9. Lifelong learning opens the mind.

An integral part of lifelong learning is the free exchange of ideas and viewpoints among older learners. Says Nordstrom, “There’s nothing like listening to or taking part in stimulating discussions to help us see the other side of an issue. That give-and-take opens our minds and brings us to a whole new level of enlightenment.”

8. Lifelong learning creates a curious, hungry mind.

The more older learners discover about history, current events, politics, or the culture of other countries, the more they want to learn. According to Nordstrom, “There’s a big world out there just waiting for our exploration. Our drive and desire to learn fuels itself and we keep going, constantly looking for more to feed our hungry minds.”

7. Lifelong learning increases our wisdom.

“Lifelong learning enables us to put our lives in perspective,” says Nordstrom. “It increases our understanding of the whys and the whats of previous successes and failures, and it helps us understand ourselves better. We more fully develop the wisdom that can come with later life.”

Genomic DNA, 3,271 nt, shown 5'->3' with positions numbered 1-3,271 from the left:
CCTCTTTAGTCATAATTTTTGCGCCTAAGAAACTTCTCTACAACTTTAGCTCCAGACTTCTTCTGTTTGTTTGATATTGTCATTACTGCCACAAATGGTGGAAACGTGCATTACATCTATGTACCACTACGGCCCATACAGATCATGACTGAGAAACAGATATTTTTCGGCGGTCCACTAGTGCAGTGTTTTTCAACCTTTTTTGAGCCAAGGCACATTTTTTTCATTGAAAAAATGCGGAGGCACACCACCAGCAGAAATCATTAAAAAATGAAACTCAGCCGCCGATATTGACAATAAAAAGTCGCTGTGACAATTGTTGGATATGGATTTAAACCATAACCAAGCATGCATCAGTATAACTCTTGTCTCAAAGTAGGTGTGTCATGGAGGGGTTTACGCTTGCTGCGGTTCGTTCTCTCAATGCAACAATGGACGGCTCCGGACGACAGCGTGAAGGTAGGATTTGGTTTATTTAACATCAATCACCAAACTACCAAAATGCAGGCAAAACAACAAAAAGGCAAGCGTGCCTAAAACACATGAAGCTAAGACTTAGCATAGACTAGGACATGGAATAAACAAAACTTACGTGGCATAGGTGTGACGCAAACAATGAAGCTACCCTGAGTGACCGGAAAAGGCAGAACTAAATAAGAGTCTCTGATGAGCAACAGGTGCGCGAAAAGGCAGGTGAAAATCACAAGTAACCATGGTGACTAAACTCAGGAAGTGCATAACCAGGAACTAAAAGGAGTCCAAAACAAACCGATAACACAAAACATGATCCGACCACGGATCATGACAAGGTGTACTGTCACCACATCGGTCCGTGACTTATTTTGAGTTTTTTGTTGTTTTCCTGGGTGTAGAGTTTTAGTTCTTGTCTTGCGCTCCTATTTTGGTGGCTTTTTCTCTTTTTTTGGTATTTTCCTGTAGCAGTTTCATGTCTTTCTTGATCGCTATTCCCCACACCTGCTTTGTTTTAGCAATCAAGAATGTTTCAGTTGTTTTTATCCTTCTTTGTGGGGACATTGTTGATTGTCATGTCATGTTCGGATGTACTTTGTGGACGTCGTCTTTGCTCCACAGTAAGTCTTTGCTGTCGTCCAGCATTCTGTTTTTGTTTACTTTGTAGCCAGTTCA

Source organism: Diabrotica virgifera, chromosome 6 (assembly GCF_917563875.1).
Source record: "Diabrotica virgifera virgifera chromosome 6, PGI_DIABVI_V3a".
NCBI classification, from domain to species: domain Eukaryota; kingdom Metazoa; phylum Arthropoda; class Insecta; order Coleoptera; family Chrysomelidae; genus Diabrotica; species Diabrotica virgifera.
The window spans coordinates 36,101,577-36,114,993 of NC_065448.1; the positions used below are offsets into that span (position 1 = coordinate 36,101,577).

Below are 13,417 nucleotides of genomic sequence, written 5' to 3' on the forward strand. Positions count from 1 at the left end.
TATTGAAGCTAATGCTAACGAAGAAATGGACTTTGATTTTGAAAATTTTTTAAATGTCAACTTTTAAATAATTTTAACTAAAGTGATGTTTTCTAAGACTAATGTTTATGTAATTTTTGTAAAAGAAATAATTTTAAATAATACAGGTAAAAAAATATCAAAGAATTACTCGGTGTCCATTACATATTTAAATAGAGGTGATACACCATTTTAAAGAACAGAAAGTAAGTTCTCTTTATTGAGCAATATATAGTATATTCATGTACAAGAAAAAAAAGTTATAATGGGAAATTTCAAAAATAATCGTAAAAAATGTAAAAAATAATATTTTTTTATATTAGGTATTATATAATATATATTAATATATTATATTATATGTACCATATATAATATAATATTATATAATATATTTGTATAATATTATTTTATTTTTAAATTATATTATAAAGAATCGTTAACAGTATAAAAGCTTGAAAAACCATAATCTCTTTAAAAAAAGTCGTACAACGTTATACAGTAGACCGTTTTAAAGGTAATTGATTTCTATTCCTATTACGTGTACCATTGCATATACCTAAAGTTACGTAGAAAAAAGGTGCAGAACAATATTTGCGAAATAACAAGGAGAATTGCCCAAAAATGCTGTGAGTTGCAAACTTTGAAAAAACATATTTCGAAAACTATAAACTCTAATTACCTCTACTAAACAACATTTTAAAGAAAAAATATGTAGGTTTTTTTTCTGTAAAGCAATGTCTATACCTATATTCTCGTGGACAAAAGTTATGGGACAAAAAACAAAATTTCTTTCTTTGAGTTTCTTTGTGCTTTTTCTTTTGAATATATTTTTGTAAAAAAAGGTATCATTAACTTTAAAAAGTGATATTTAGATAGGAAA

6. Lifelong learning makes the world a better place.

Through the community service aspect of lifelong learning, older learners can give back to their communities and to the world. “We’ve spent 30, 40 or more years interacting with the world,” says Nordstrom. “What we’ve learned during that time can be translated into real value for the betterment of society. Our wisdom, insight – it’s all of tangible benefit to the world around us.”

5. Lifelong learning helps us adapt to change.

Society is in a state of constant flux. Often as we age we might feel like the proverbial “old dog that can’t learn new tricks.” “Not true at all,” says Nordstrom. “Lifelong learning enables us to keep up with society’s changes - especially the technological ones. A learning environment with our peers not only makes it possible to stay abreast of change, it also makes it fun.”

4. Lifelong learning helps us find meaning in our lives.